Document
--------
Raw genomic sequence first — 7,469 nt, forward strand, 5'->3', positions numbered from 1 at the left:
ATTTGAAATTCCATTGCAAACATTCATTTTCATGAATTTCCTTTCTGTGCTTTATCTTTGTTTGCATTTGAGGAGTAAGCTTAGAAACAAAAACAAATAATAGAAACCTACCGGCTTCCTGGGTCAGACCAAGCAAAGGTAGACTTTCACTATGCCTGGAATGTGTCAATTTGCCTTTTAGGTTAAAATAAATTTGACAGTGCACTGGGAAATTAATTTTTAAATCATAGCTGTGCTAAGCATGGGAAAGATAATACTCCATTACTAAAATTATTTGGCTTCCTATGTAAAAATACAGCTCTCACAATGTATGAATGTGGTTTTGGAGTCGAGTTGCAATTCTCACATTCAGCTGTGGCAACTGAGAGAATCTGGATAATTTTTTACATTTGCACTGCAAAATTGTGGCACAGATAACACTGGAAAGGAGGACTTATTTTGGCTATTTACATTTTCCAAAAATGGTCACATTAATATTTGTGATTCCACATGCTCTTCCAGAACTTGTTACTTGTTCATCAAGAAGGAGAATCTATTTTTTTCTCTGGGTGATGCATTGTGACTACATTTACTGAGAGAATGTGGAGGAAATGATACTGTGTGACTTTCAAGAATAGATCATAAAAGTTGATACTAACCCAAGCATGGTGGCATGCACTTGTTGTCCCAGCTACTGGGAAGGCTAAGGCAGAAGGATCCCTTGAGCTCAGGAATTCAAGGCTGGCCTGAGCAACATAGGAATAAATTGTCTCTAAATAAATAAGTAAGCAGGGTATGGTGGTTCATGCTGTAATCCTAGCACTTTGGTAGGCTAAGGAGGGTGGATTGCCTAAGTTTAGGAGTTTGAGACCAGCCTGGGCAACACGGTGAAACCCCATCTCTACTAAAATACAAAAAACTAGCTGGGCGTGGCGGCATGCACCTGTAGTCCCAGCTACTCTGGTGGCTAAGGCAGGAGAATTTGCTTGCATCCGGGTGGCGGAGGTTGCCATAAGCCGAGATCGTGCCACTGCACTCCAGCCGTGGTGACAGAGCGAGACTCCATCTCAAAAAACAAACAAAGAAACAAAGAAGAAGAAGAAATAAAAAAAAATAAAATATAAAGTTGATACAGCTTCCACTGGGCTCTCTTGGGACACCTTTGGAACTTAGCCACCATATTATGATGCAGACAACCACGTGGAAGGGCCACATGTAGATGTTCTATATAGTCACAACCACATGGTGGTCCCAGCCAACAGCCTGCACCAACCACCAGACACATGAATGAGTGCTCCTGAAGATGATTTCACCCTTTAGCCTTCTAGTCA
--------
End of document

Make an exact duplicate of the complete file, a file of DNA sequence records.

Raw genomic sequence first — 7,469 nt, forward strand, 5'->3', positions numbered from 1 at the left:
ATTTGAAATTCCATTGCAAACATTCATTTTCATGAATTTCCTTTCTGTGCTTTATCTTTGTTTGCATTTGAGGAGTAAGCTTAGAAACAAAAACAAATAATAGAAACCTACCGGCTTCCTGGGTCAGACCAAGCAAAGGTAGACTTTCACTATGCCTGGAATGTGTCAATTTGCCTTTTAGGTTAAAATAAATTTGACAGTGCACTGGGAAATTAATTTTTAAATCATAGCTGTGCTAAGCATGGGAAAGATAATACTCCATTACTAAAATTATTTGGCTTCCTATGTAAAAATACAGCTCTCACAATGTATGAATGTGGTTTTGGAGTCGAGTTGCAATTCTCACATTCAGCTGTGGCAACTGAGAGAATCTGGATAATTTTTTACATTTGCACTGCAAAATTGTGGCACAGATAACACTGGAAAGGAGGACTTATTTTGGCTATTTACATTTTCCAAAAATGGTCACATTAATATTTGTGATTCCACATGCTCTTCCAGAACTTGTTACTTGTTCATCAAGAAGGAGAATCTATTTTTTTCTCTGGGTGATGCATTGTGACTACATTTACTGAGAGAATGTGGAGGAAATGATACTGTGTGACTTTCAAGAATAGATCATAAAAGTTGATACTAACCCAAGCATGGTGGCATGCACTTGTTGTCCCAGCTACTGGGAAGGCTAAGGCAGAAGGATCCCTTGAGCTCAGGAATTCAAGGCTGGCCTGAGCAACATAGGAATAAATTGTCTCTAAATAAATAAGTAAGCAGGGTATGGTGGTTCATGCTGTAATCCTAGCACTTTGGTAGGCTAAGGAGGGTGGATTGCCTAAGTTTAGGAGTTTGAGACCAGCCTGGGCAACACGGTGAAACCCCATCTCTACTAAAATACAAAAAACTAGCTGGGCGTGGCGGCATGCACCTGTAGTCCCAGCTACTCTGGTGGCTAAGGCAGGAGAATTTGCTTGCATCCGGGTGGCGGAGGTTGCCATAAGCCGAGATCGTGCCACTGCACTCCAGCCGTGGTGACAGAGCGAGACTCCATCTCAAAAAACAAACAAAGAAACAAAGAAGAAGAAGAAATAAAAAAAAATAAAATATAAAGTTGATACAGCTTCCACTGGGCTCTCTTGGGACACCTTTGGAACTTAGCCACCATATTATGATGCAGACAACCACGTGGAAGGGCCACATGTAGATGTTCTATATAGTCACAACCACATGGTGGTCCCAGCCAACAGCCTGCACCAACCACCAGACACATGAATGAGTGCTCCTGAAGATGATTTCACCCTTTAGCCTTCTAGTCA